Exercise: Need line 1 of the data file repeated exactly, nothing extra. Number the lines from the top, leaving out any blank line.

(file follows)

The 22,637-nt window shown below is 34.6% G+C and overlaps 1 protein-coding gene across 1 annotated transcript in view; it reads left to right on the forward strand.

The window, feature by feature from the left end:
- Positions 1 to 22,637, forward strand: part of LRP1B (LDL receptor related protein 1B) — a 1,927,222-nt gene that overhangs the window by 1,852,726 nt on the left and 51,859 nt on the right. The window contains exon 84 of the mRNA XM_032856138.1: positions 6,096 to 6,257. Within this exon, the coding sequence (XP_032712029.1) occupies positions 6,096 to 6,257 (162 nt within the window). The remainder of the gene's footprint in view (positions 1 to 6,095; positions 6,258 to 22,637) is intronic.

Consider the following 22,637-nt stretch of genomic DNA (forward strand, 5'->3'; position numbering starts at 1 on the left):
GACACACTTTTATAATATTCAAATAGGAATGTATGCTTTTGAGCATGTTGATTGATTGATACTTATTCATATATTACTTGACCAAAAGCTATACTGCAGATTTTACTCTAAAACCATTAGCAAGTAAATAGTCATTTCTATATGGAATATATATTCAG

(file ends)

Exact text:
The 22,637-nt window shown below is 34.6% G+C and overlaps 1 protein-coding gene across 1 annotated transcript in view; it reads left to right on the forward strand.